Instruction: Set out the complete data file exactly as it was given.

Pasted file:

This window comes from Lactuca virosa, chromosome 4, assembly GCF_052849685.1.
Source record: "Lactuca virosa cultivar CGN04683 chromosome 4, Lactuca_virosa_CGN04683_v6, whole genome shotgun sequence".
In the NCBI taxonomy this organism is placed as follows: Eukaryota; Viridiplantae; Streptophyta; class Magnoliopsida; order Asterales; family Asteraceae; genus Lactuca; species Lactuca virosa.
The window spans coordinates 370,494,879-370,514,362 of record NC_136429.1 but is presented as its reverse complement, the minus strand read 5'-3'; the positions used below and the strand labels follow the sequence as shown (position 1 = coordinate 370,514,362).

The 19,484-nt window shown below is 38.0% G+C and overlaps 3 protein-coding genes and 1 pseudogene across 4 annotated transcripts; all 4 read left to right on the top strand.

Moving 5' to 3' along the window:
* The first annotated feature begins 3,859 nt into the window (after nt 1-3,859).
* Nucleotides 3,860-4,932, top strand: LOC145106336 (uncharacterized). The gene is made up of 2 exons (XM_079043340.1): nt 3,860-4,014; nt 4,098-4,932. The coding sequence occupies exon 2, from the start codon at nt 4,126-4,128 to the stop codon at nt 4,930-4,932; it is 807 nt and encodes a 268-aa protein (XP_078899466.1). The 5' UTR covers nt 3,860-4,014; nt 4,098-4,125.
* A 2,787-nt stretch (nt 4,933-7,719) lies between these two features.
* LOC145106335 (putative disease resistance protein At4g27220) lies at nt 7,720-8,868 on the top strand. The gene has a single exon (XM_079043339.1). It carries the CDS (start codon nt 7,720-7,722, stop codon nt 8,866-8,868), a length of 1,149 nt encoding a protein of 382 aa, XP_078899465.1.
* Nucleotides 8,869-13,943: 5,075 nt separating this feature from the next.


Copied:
This window comes from Lactuca virosa, chromosome 4, assembly GCF_052849685.1.
Source record: "Lactuca virosa cultivar CGN04683 chromosome 4, Lactuca_virosa_CGN04683_v6, whole genome shotgun sequence".
In the NCBI taxonomy this organism is placed as follows: Eukaryota; Viridiplantae; Streptophyta; class Magnoliopsida; order Asterales; family Asteraceae; genus Lactuca; species Lactuca virosa.
The window spans coordinates 370,494,879-370,514,362 of record NC_136429.1 but is presented as its reverse complement, the minus strand read 5'-3'; the positions used below and the strand labels follow the sequence as shown (position 1 = coordinate 370,514,362).

The 19,484-nt window shown below is 38.0% G+C and overlaps 3 protein-coding genes and 1 pseudogene across 4 annotated transcripts; all 4 read left to right on the top strand.

Moving 5' to 3' along the window:
* The first annotated feature begins 3,859 nt into the window (after nt 1-3,859).
* Nucleotides 3,860-4,932, top strand: LOC145106336 (uncharacterized). The gene is made up of 2 exons (XM_079043340.1): nt 3,860-4,014; nt 4,098-4,932. The coding sequence occupies exon 2, from the start codon at nt 4,126-4,128 to the stop codon at nt 4,930-4,932; it is 807 nt and encodes a 268-aa protein (XP_078899466.1). The 5' UTR covers nt 3,860-4,014; nt 4,098-4,125.
* A 2,787-nt stretch (nt 4,933-7,719) lies between these two features.
* LOC145106335 (putative disease resistance protein At4g27220) lies at nt 7,720-8,868 on the top strand. The gene has a single exon (XM_079043339.1). It carries the CDS (start codon nt 7,720-7,722, stop codon nt 8,866-8,868), a length of 1,149 nt encoding a protein of 382 aa, XP_078899465.1.
* Nucleotides 8,869-13,943: 5,075 nt separating this feature from the next.